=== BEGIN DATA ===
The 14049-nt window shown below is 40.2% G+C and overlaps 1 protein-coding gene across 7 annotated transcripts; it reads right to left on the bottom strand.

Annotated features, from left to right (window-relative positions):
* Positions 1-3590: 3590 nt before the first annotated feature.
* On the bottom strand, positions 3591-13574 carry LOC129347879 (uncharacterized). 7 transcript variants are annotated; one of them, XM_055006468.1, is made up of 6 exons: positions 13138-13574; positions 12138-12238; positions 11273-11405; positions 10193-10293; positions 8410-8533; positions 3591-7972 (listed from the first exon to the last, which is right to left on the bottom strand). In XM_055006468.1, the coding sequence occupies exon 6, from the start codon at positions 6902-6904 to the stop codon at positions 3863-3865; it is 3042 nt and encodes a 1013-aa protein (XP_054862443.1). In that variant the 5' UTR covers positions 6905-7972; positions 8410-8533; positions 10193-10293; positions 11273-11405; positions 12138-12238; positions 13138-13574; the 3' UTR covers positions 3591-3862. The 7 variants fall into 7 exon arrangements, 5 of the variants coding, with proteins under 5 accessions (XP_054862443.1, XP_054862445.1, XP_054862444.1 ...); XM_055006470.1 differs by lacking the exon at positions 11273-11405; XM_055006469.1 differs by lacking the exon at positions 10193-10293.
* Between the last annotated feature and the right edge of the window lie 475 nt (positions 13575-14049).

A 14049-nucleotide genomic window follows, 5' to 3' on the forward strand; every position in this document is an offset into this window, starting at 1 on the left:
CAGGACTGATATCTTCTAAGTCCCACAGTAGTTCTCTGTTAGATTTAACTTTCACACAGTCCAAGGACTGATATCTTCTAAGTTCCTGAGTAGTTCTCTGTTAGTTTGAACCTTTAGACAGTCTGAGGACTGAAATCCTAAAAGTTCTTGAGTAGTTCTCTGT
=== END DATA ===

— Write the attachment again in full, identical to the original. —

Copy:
The 14049-nt window shown below is 40.2% G+C and overlaps 1 protein-coding gene across 7 annotated transcripts; it reads right to left on the bottom strand.

Annotated features, from left to right (window-relative positions):
* Positions 1-3590: 3590 nt before the first annotated feature.
* On the bottom strand, positions 3591-13574 carry LOC129347879 (uncharacterized). 7 transcript variants are annotated; one of them, XM_055006468.1, is made up of 6 exons: positions 13138-13574; positions 12138-12238; positions 11273-11405; positions 10193-10293; positions 8410-8533; positions 3591-7972 (listed from the first exon to the last, which is right to left on the bottom strand). In XM_055006468.1, the coding sequence occupies exon 6, from the start codon at positions 6902-6904 to the stop codon at positions 3863-3865; it is 3042 nt and encodes a 1013-aa protein (XP_054862443.1). In that variant the 5' UTR covers positions 6905-7972; positions 8410-8533; positions 10193-10293; positions 11273-11405; positions 12138-12238; positions 13138-13574; the 3' UTR covers positions 3591-3862. The 7 variants fall into 7 exon arrangements, 5 of the variants coding, with proteins under 5 accessions (XP_054862443.1, XP_054862445.1, XP_054862444.1 ...); XM_055006470.1 differs by lacking the exon at positions 11273-11405; XM_055006469.1 differs by lacking the exon at positions 10193-10293.
* Between the last annotated feature and the right edge of the window lie 475 nt (positions 13575-14049).

A 14049-nucleotide genomic window follows, 5' to 3' on the forward strand; every position in this document is an offset into this window, starting at 1 on the left:
CAGGACTGATATCTTCTAAGTCCCACAGTAGTTCTCTGTTAGATTTAACTTTCACACAGTCCAAGGACTGATATCTTCTAAGTTCCTGAGTAGTTCTCTGTTAGTTTGAACCTTTAGACAGTCTGAGGACTGAAATCCTAAAAGTTCTTGAGTAGTTCTCTGT